Shooting into the sun
Starred-out suns make for more dramatic and stunning images. Once you learn the basics, it's fairly easy to capture great images with a starred sun.
First off, a brief explanation of why the sun stars out at certain settings is key to understanding how to capture it. When the aperture is small, the light seeps through the edges of the lens blades creating a star effect. Depending on how many blades are in your specific lens, you will have a star with more or less points. The best stars typically come from lenses with more blades, though this is a personal preference.
The rule for shooting into the sun is called the "Sunny 16 Rule". What this means is that if you shoot around f/16 or smaller, you will get a great looking starred out sun. You can go a little more open, but f/16 is typically where the most desirable results will occur. Because you are shooting at such a tiny aperture, you're going to have to over-expose to make your subject light up if you don't have a flash and are not going for a silhouette.
These shots are easy to create if you shoot at f/16 in Aperture Priority mode. This way the camera is calculating what will work best. I also over-expose the image by about 2 stops to make sure the athlete is well lit. When you choose these settings you'll have a dramatic drop in your shutter speed, to a point where it would blur the action! This is where your ISO is key. Typically something around 640 or 800 should be enough to deliver plenty of light on your subject. Try taking a few test shots and find a sweet spot where the shutter speed is plenty fast, and the athlete will still be lit.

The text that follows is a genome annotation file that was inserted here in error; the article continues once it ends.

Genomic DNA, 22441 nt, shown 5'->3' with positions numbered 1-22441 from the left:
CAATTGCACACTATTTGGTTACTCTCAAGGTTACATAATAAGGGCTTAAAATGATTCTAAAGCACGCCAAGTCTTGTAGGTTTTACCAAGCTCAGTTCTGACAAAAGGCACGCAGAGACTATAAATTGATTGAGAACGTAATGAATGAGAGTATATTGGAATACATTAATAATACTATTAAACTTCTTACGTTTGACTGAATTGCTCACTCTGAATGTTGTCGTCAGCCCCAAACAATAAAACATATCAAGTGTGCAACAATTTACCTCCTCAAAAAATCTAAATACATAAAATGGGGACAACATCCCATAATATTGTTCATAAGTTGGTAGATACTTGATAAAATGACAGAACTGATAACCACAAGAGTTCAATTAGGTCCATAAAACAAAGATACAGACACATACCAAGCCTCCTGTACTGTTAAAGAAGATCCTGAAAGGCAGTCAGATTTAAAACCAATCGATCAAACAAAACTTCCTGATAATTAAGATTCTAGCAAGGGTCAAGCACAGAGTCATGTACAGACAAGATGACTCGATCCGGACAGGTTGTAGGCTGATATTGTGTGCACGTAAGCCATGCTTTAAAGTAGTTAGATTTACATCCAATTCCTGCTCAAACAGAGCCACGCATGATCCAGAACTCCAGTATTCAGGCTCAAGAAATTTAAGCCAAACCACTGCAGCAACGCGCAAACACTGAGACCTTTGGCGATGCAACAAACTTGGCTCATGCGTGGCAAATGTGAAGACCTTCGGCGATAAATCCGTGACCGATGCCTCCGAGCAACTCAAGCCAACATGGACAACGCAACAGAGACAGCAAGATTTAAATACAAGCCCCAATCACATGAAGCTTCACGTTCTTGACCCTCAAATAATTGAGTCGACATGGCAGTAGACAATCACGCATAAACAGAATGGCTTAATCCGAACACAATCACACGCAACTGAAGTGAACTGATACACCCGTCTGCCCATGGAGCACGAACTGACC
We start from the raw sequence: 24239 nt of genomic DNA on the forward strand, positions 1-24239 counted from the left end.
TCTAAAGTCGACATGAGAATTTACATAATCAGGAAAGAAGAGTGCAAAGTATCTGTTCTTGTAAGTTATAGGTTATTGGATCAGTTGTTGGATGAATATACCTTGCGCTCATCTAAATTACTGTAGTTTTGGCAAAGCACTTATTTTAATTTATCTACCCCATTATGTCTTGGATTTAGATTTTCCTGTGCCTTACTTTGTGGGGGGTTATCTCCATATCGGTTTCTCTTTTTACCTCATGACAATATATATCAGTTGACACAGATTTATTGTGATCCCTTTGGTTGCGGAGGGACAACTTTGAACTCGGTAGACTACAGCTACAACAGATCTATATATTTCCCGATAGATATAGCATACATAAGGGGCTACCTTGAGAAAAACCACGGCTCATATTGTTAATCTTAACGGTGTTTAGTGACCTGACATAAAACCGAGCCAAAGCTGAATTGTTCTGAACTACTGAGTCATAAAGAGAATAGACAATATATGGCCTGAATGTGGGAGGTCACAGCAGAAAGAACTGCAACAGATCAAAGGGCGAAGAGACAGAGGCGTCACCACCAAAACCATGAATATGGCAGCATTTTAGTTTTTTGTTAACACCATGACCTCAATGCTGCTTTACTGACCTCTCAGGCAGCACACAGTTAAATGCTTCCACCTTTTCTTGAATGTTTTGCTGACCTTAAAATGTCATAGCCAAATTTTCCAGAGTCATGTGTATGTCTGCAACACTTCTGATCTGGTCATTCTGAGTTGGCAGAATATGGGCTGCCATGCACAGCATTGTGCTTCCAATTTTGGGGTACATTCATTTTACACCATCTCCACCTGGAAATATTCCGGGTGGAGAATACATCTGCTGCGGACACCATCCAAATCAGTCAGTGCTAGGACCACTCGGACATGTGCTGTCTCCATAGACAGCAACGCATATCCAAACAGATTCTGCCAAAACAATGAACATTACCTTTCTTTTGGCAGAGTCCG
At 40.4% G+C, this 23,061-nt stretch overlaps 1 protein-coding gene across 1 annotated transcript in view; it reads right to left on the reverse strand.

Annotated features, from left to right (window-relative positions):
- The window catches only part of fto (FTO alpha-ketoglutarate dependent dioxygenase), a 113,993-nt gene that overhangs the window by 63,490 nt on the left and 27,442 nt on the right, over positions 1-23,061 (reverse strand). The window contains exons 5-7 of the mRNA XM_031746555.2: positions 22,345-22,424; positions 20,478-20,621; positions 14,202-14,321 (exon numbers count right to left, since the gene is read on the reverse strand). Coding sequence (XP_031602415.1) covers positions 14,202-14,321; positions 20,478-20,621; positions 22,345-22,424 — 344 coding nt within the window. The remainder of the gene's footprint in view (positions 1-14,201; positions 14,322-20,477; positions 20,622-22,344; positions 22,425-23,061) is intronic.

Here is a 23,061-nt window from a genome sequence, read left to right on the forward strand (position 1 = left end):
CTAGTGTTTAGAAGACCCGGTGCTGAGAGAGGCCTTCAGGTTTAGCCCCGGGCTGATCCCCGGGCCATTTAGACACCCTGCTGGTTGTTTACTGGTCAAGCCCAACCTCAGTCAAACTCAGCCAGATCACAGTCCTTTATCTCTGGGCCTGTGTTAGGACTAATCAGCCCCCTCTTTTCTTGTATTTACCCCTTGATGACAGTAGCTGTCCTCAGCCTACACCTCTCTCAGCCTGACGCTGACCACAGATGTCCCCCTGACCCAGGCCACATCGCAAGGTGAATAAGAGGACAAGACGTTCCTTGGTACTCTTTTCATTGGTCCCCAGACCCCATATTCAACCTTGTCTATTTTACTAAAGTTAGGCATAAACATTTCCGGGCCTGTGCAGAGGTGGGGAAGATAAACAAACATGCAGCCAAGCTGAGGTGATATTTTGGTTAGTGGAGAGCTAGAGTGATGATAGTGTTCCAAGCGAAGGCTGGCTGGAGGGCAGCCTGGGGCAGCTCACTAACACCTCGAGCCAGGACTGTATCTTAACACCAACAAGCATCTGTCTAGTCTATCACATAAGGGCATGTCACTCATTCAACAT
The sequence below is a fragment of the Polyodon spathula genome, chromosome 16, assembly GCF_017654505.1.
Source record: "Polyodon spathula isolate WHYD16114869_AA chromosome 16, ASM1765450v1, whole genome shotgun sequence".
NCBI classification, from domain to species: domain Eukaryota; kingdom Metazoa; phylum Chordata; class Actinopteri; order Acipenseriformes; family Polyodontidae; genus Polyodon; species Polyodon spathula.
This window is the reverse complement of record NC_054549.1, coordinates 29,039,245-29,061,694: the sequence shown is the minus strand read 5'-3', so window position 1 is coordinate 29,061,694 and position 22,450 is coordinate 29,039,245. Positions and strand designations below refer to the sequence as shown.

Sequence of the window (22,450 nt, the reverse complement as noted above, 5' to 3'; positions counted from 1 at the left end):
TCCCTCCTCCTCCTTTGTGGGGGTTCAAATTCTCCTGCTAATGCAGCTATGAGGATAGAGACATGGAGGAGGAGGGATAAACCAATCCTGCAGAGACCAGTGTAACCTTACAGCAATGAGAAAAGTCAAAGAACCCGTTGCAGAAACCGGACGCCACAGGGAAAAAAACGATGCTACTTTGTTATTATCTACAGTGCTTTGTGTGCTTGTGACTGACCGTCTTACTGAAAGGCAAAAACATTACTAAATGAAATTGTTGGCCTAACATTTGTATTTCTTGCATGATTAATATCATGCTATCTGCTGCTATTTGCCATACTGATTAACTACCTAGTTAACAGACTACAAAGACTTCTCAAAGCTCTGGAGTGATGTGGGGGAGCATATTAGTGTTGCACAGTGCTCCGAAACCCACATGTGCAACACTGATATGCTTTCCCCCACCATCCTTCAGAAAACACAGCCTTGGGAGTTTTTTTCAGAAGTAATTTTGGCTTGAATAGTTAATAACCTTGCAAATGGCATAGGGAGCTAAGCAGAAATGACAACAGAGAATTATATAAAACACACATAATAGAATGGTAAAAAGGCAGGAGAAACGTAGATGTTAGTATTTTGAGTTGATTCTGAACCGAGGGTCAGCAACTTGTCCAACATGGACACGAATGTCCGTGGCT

A couple of very important tips for shooting into the sun:
-Shooting in sand, snow, water (any reflective surface) will help create that beautiful wrap-around light on the athlete. If it's not reflective enough (dirt, mud) you may want to consider using a flash to light up the athlete, or going for a silhouette image.
-Remember: keep your time looking through the lens to a minimum when shooting into the sun, it can be dangerous for your eyes. Try instead to use live view mode and save your vision.
-If there are ANY CLOUDS AT ALL very close to, or over the sun, no matter how small, the star may not come out. Try only to shoot into the sun when the immediate area around it is completely clear.
Sunny 16 images are some of my favorites to create and look at. The sun makes the image much more dynamic and cheerful. Keep a solid composition, combined with a great athlete, and create some of your best images ever!
Because aperture is set relative to focal length, a longer focal length means a physically larger opening at the same aperture setting. To make sunstars we need the aperture to be physically tiny. So to get a good sunstar, set a small aperture but also go as wide as you can (if you are zoomed in even at 50-60mm you will most likely be getting a big burned out blob instead of a lovely sunstar…).